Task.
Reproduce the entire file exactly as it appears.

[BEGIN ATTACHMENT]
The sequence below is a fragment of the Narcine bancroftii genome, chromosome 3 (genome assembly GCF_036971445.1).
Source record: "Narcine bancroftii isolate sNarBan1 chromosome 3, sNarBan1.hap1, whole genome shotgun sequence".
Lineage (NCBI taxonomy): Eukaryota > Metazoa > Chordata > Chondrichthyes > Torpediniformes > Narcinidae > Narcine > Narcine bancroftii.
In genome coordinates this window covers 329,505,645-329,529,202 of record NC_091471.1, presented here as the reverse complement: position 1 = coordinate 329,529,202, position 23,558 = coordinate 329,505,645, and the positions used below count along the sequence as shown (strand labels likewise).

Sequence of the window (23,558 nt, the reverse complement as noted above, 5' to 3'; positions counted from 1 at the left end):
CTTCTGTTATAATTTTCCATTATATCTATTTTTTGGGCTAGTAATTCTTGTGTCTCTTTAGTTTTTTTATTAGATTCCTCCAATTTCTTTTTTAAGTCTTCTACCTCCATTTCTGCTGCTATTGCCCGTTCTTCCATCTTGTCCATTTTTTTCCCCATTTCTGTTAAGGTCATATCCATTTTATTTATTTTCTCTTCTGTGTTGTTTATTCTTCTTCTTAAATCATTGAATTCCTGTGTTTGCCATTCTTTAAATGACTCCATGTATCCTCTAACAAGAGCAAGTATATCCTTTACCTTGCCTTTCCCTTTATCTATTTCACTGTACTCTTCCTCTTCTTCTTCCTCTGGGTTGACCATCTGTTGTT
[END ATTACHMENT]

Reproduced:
The sequence below is a fragment of the Narcine bancroftii genome, chromosome 3 (genome assembly GCF_036971445.1).
Source record: "Narcine bancroftii isolate sNarBan1 chromosome 3, sNarBan1.hap1, whole genome shotgun sequence".
Lineage (NCBI taxonomy): Eukaryota > Metazoa > Chordata > Chondrichthyes > Torpediniformes > Narcinidae > Narcine > Narcine bancroftii.
In genome coordinates this window covers 329,505,645-329,529,202 of record NC_091471.1, presented here as the reverse complement: position 1 = coordinate 329,529,202, position 23,558 = coordinate 329,505,645, and the positions used below count along the sequence as shown (strand labels likewise).

Sequence of the window (23,558 nt, the reverse complement as noted above, 5' to 3'; positions counted from 1 at the left end):
CTTCTGTTATAATTTTCCATTATATCTATTTTTTGGGCTAGTAATTCTTGTGTCTCTTTAGTTTTTTTATTAGATTCCTCCAATTTCTTTTTTAAGTCTTCTACCTCCATTTCTGCTGCTATTGCCCGTTCTTCCATCTTGTCCATTTTTTTCCCCATTTCTGTTAAGGTCATATCCATTTTATTTATTTTCTCTTCTGTGTTGTTTATTCTTCTTCTTAAATCATTGAATTCCTGTGTTTGCCATTCTTTAAATGACTCCATGTATCCTCTAACAAGAGCAAGTATATCCTTTACCTTGCCTTTCCCTTTATCTATTTCACTGTACTCTTCCTCTTCTTCTTCCTCTGGGTTGACCATCTGTTGTT